Saturday, February 25, 2012

Warren Buffett, Mercenary

 Well at least Buffett laid off the politics.
 His 2011 letter, which is available here and should be read in its entirety (instead of via the thousands of recaps currently going up all over the Internet), is classic Buffett: a review of 2011 (busy), some self-flagellation (not much, mainly some bad bond purchases), props to Berkshire managers (and Brian Moynihan, of all people), lessons for anyone interested in the art of investing (pages 17-19), and the big headline news: Buffett finally has a successor approved by the Berkshire board (no doubt triggered by last year's Sokol Affair).
 Along the way there are plenty of good lines, in the Buffett fashion, and finally (after decades worth) no nagging wife-sort of jokes.
 And no politics, either.
 But our favorite line comes during the discussion of the Berkshire share buyback, when he cautions investors that he has no interest in doing anything goofy like most public companies that buy their stock, come hell or high water, in order to fulfill the mantra that they are 'returning value to shareholders':
 “You should know, however, that we have no interest in supporting the stock and that our bids will fade in particularly weak markets.”
 That’s why Buffett got so rich in the first place: when it comes to investing, he’s strictly a mercenary.


JM

6 comments:

Anonymous said...

Do you not think that this warning comes as he may think that there is a chance the market will tank and he doesn't want people complaining about he not doing buybacks (since there will probably be better opportunities then)?

Hayseed said...

warren buffett, derivatives trader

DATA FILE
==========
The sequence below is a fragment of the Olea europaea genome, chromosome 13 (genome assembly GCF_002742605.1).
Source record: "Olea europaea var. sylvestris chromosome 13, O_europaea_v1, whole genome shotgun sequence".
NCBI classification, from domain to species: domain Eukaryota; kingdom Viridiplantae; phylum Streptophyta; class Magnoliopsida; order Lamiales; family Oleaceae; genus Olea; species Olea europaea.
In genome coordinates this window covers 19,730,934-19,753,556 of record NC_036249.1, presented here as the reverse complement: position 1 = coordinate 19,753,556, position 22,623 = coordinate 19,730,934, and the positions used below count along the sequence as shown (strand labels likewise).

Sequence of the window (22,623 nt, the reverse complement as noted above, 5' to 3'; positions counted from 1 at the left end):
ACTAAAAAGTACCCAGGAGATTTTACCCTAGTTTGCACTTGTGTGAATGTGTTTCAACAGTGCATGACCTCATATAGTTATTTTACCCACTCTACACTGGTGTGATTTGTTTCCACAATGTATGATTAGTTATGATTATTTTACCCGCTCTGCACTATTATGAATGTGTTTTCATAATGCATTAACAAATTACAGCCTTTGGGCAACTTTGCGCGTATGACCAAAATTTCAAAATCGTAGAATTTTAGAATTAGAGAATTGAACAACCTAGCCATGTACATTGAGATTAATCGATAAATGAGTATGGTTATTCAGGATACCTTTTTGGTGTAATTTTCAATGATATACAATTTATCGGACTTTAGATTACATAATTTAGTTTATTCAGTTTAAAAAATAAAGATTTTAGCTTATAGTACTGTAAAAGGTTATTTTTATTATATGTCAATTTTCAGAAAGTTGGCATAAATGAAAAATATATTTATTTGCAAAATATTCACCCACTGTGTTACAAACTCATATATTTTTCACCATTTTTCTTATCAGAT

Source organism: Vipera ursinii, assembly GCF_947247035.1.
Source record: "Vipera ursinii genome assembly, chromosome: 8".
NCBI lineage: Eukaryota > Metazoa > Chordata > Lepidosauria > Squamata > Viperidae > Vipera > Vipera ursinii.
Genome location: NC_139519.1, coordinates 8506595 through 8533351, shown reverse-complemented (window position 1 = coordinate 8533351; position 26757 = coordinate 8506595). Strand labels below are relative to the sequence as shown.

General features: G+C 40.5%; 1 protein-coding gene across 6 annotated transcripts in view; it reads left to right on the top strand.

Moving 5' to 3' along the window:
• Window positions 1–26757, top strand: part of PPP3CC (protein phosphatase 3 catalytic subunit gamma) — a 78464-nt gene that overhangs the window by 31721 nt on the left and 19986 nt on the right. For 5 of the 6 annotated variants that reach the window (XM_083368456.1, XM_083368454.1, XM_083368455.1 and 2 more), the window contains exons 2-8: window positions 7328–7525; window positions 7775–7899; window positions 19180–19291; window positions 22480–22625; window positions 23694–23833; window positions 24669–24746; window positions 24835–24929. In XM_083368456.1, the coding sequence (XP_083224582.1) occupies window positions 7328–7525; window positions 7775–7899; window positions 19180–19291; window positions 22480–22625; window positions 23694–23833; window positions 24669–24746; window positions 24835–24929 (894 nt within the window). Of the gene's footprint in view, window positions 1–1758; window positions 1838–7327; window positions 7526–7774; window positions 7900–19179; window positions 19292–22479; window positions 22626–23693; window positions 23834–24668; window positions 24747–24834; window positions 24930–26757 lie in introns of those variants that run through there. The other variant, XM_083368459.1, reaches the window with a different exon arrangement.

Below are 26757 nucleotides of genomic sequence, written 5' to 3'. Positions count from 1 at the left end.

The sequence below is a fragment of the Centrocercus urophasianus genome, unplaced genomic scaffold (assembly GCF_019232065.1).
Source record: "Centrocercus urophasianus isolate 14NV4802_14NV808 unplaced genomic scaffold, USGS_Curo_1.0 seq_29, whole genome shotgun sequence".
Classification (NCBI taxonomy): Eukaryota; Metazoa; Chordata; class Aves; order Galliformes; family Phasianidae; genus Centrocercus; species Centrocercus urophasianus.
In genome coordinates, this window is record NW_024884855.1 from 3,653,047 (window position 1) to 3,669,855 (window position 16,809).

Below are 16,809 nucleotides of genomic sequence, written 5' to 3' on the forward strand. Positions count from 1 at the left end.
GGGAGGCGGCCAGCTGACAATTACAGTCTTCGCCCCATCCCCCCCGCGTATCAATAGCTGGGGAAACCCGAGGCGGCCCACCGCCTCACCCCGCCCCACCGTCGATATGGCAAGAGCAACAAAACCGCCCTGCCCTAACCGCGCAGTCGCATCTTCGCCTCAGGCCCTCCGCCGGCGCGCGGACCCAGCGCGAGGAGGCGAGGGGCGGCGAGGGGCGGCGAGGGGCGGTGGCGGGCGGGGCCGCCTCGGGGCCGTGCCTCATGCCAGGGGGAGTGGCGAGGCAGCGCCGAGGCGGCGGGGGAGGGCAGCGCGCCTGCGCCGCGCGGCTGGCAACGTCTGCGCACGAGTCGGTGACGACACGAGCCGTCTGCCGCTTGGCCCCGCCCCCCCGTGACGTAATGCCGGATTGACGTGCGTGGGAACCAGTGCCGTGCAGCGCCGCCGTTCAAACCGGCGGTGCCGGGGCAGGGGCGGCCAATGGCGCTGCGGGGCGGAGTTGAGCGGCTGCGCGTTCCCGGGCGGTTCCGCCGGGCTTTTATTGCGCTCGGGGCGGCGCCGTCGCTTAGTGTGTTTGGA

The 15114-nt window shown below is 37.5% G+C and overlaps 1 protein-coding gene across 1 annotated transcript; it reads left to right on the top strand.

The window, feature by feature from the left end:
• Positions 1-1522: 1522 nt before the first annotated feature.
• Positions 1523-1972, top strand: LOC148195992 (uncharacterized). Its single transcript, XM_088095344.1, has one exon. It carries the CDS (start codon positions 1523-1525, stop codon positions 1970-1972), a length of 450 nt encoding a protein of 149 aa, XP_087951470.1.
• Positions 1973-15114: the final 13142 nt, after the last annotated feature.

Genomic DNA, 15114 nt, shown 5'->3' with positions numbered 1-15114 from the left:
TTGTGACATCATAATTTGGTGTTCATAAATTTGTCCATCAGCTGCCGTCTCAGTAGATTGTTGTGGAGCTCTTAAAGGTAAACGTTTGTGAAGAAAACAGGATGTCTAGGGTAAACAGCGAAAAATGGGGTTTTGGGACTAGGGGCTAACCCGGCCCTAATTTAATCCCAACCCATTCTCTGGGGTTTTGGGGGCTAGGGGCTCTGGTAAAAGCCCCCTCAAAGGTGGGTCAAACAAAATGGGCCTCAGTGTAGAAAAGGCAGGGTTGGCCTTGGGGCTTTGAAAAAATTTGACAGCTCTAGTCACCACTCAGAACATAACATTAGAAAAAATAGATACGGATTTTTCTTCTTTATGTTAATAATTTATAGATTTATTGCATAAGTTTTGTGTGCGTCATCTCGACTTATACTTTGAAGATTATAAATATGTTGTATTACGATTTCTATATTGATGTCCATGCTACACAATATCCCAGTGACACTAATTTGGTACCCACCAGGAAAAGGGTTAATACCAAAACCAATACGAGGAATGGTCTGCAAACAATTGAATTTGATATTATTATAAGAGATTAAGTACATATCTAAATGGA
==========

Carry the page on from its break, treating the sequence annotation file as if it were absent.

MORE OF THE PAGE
SiamTwin said...

It's interesting how Buffett talks about the strict financial discipline he uses when repurchasing Berkshire stock, but then when talking about IBM's buybacks he notes that they will spend the same amount regardless of the stock price. Seems inconsistent to me.

Anonymous said...

my favorite part of the letter is

"The Basic Choices for Investors and the One We Strongly Prefer"

timeless.

Rick Mayhew said...

I caught the following quote:

“It’s the mercenary side of Buffett,” said Jeff Matthews, a Berkshire shareholder and author of “Secrets in Plain Sight: Business & Investing Secrets of Warren Buffett.” “Rationally, it’s an interesting observation. But it ignores the huge human-cost side of the equation.”

I think I find more fault with the banks than the people (although no one is guilt free). Automobile insurance companies have never stopped asking for MVR's, loss history and credit scores. Mortgage originators and banks should never, ever have stopped asking for verifiable information. Obviously hindsight, but it would have been the easiest fix.

Rick Mayhew
St. Louis, MO

Jeff Matthews said...

Editor's Note: If you've been looking for your comment and wondering why it hadn't appeared, it was because of a glitch in Google Blogger. Our apologies.
JM